The Autumn Statement is dead – long live the Autumn Budget: reaction as Treasury axes fiscal set-piece
Chancellor Philip Hammond’s announcement that this week’s Autumn Statement will be his first and last has pleased Westminster and Whitehall watchers alike, but the magnitude of the change is less clear.
From 2017, Hammond told MPs on Wednesday, Autumn Statements will be scrapped and replaced with autumn Budgets, while the Spring Budget, a mainstay of recent years, will be replaced by a “Spring Statement”.
As part of the transition “timeline”, next year there will be both a Spring Budget and then an Autumn Budget.
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The chancellor told MPs that from 2018, Spring Statements would respond to the Office for Budget Responsibility spring forecast, but would be be “no major fiscal event”.
Hammond’s move follows a joint call from the Institute for Government, the Chartered Institute of Taxation, and the Institute for Fiscal Studies in September.
They said blurred lines between the Budgets and Autumn Statements of the past six years had created a high volume of legislation and a lack of “clear strategy” for key parts of the tax system that had contributed to post-Budget forced U-turns “at considerable political cost”.
The 1975 Industry Act requires the government to publish at least two economic forecasts a year, but there is no requirement for two budgets.
“Philip Hammond might just prove to be the chancellor who is prepared to stick to this model" – Jill Rutter, the Institute for Government
Nevertheless, a trend that started under then-chancellor Gordon Brown almost two decades ago has seen a consistent desire for new fiscal policy to be unveiled twice a year.
Hammond told MPs that barring “unexpected changes in the economy”, Spring Statements from 2018 would not involve significant tax changes.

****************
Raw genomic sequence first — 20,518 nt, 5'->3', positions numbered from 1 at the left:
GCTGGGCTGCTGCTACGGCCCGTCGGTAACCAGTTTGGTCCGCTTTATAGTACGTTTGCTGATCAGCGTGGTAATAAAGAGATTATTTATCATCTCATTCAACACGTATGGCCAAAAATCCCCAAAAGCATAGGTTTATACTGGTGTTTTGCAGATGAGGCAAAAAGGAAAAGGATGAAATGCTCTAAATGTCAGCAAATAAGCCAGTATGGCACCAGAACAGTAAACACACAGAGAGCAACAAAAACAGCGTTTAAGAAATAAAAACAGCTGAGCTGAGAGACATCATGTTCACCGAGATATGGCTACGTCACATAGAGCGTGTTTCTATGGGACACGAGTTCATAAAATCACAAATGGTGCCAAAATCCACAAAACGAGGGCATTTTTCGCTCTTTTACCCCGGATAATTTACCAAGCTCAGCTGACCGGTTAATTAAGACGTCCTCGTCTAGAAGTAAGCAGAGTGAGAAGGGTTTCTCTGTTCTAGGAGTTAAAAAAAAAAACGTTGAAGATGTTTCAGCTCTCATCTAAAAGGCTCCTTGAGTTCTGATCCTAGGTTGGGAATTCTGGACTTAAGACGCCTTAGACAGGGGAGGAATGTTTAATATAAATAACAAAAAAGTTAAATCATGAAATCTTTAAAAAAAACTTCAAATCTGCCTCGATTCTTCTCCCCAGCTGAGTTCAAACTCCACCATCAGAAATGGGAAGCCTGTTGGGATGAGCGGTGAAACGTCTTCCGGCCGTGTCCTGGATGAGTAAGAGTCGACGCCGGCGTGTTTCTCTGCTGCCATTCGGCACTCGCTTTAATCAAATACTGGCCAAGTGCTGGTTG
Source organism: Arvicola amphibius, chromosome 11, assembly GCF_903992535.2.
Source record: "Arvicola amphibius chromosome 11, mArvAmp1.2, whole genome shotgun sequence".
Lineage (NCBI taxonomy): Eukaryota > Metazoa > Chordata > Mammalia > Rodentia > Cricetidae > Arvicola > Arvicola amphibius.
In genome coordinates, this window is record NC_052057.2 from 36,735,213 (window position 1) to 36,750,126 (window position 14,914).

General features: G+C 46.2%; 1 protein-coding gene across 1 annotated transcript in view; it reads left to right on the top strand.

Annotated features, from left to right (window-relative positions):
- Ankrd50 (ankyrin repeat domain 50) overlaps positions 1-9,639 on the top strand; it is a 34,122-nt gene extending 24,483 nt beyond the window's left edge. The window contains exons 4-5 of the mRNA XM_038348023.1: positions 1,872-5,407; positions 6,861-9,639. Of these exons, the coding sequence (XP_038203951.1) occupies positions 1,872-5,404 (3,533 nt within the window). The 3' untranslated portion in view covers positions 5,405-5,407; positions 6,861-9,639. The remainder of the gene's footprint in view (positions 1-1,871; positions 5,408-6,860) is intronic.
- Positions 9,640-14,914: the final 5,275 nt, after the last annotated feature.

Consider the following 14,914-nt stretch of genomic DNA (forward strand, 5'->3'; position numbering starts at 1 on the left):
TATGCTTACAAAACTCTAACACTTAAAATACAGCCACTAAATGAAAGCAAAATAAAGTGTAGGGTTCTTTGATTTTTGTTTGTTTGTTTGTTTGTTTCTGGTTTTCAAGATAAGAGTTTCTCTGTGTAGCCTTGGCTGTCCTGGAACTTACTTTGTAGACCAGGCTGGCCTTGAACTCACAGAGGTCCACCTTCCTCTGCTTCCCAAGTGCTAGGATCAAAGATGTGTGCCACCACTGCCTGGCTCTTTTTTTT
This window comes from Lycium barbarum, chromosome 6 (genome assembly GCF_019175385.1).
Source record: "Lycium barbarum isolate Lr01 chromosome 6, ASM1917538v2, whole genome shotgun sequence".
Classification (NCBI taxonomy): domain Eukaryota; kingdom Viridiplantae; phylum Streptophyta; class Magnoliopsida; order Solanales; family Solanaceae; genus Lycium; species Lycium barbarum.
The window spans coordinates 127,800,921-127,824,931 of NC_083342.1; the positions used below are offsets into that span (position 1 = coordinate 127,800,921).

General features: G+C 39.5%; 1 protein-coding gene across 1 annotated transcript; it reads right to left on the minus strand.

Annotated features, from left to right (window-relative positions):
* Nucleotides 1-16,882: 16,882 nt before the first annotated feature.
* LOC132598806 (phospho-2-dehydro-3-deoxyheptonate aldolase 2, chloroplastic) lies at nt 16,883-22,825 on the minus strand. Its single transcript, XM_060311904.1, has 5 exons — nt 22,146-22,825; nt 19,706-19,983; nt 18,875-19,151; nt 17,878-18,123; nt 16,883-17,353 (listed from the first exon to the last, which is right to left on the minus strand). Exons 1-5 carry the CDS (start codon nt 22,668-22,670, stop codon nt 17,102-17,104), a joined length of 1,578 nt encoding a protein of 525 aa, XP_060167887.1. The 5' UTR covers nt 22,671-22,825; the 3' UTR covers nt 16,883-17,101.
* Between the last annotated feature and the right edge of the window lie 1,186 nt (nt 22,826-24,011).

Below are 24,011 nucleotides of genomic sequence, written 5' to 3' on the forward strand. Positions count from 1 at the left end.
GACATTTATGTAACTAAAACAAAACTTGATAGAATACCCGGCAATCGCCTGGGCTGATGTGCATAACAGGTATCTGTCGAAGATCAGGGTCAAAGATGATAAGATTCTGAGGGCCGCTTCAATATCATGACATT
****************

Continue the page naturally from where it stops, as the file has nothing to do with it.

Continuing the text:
“No other major economy makes hundreds of tax changes twice a year, and neither should we,” he said.
Hammond said the change would also “allow for greater parliamentary scrutiny of Budget measures ahead of their implementation”.
The Treasury said one scenario for the new arrangements would be for the chancellor to use the Spring Statement to launch consultations on how to address longer-term measures.
IfG programme director Jill Rutter told CSW she was pleased Hammond had seemingly accepted the think-tank’s recommendations in full, and said there was a strong case for autumn as the main focus for new tax policy announcements because of the greater in-year changes between OBR reports.
"You would expect the Spring Budget to be more of a low-key event, although because of everything that is going on at the moment the nation's finances will continue to be quite interesting."
But she added that the shift would not be without its challenges.
“One of the key tests will be whether, in future, it feels like we’ve got two very similar fiscal events every year, or whether we do have one main event and one update with some minor corrections,” she said.
“Philip Hammond might just prove to be the chancellor who is prepared to stick to this model.”
However, Rutter cautioned that the Treasury would have to find a way to implement the changed approach to tax policy-setting, and said there may be knock-on implications from the fiscal shift for devolved governments.
Vicky Johnson, president of the ARC union representing senior tax officials, said the change had the potential to ease the burden on HMRC staff.
“We hope this move will allow hard-working policy colleagues to focus on the core business of HMRC," she said.
"Policy staff are under immense pressure and any change which removes some of that pressure will help HMRC deliver its main function, which is to collect the right amount of tax at the right time.”
Public Accounts Committee chair Meg Hillier meanwhile said that making the new Spring Statements primarily an opportunity to respond to OBR forecasts could aid scrutiny of the government's fiscal performance.
“We must wait to see what is delivered in practice but this a signal government is taking seriously the need for greater transparency,” she said.
IFS director Paul Johnson meanwhile said a single fiscal event every year was likely to produce better legislation and prove a more valuable use of resources.
“Part of the problem is that the way Budgets and Autumn Statements work is that the chancellor and Treasury have almost free rein,” he wrote in The Times.
“They don’t need to go through the tiresome processes of finding room in the legislative agenda, consulting and other practices that other departments have to go through when making policy.”